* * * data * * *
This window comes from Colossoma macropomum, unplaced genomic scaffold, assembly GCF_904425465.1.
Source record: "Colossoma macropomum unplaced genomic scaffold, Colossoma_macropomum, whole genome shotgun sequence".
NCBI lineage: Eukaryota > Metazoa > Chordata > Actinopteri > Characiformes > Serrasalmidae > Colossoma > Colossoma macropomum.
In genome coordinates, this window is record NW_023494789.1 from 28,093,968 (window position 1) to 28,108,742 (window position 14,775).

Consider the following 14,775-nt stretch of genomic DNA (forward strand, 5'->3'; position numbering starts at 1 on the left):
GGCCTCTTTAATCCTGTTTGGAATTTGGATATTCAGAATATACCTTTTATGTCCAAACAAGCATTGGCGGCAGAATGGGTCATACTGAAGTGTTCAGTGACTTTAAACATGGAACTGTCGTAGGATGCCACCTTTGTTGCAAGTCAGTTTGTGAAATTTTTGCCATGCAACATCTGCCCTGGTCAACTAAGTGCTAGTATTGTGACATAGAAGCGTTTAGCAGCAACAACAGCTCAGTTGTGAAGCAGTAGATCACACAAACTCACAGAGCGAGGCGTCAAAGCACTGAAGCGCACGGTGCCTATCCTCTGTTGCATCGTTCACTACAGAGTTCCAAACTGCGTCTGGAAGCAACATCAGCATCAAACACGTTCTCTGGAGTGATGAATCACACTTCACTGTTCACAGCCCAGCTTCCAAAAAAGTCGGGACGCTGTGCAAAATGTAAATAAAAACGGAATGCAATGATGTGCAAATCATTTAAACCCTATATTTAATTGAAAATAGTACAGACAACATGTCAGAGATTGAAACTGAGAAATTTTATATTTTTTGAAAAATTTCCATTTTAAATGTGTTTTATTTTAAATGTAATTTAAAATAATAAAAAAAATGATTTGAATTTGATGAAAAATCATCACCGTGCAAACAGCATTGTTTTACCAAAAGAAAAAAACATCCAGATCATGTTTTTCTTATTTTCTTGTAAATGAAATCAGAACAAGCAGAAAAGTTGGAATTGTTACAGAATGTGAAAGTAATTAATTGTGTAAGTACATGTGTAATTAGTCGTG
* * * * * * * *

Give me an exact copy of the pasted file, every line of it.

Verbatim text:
This window comes from Colossoma macropomum, unplaced genomic scaffold, assembly GCF_904425465.1.
Source record: "Colossoma macropomum unplaced genomic scaffold, Colossoma_macropomum, whole genome shotgun sequence".
NCBI lineage: Eukaryota > Metazoa > Chordata > Actinopteri > Characiformes > Serrasalmidae > Colossoma > Colossoma macropomum.
In genome coordinates, this window is record NW_023494789.1 from 28,093,968 (window position 1) to 28,108,742 (window position 14,775).

Consider the following 14,775-nt stretch of genomic DNA (forward strand, 5'->3'; position numbering starts at 1 on the left):
GGCCTCTTTAATCCTGTTTGGAATTTGGATATTCAGAATATACCTTTTATGTCCAAACAAGCATTGGCGGCAGAATGGGTCATACTGAAGTGTTCAGTGACTTTAAACATGGAACTGTCGTAGGATGCCACCTTTGTTGCAAGTCAGTTTGTGAAATTTTTGCCATGCAACATCTGCCCTGGTCAACTAAGTGCTAGTATTGTGACATAGAAGCGTTTAGCAGCAACAACAGCTCAGTTGTGAAGCAGTAGATCACACAAACTCACAGAGCGAGGCGTCAAAGCACTGAAGCGCACGGTGCCTATCCTCTGTTGCATCGTTCACTACAGAGTTCCAAACTGCGTCTGGAAGCAACATCAGCATCAAACACGTTCTCTGGAGTGATGAATCACACTTCACTGTTCACAGCCCAGCTTCCAAAAAAGTCGGGACGCTGTGCAAAATGTAAATAAAAACGGAATGCAATGATGTGCAAATCATTTAAACCCTATATTTAATTGAAAATAGTACAGACAACATGTCAGAGATTGAAACTGAGAAATTTTATATTTTTTGAAAAATTTCCATTTTAAATGTGTTTTATTTTAAATGTAATTTAAAATAATAAAAAAAATGATTTGAATTTGATGAAAAATCATCACCGTGCAAACAGCATTGTTTTACCAAAAGAAAAAAACATCCAGATCATGTTTTTCTTATTTTCTTGTAAATGAAATCAGAACAAGCAGAAAAGTTGGAATTGTTACAGAATGTGAAAGTAATTAATTGTGTAAGTACATGTGTAATTAGTCGTG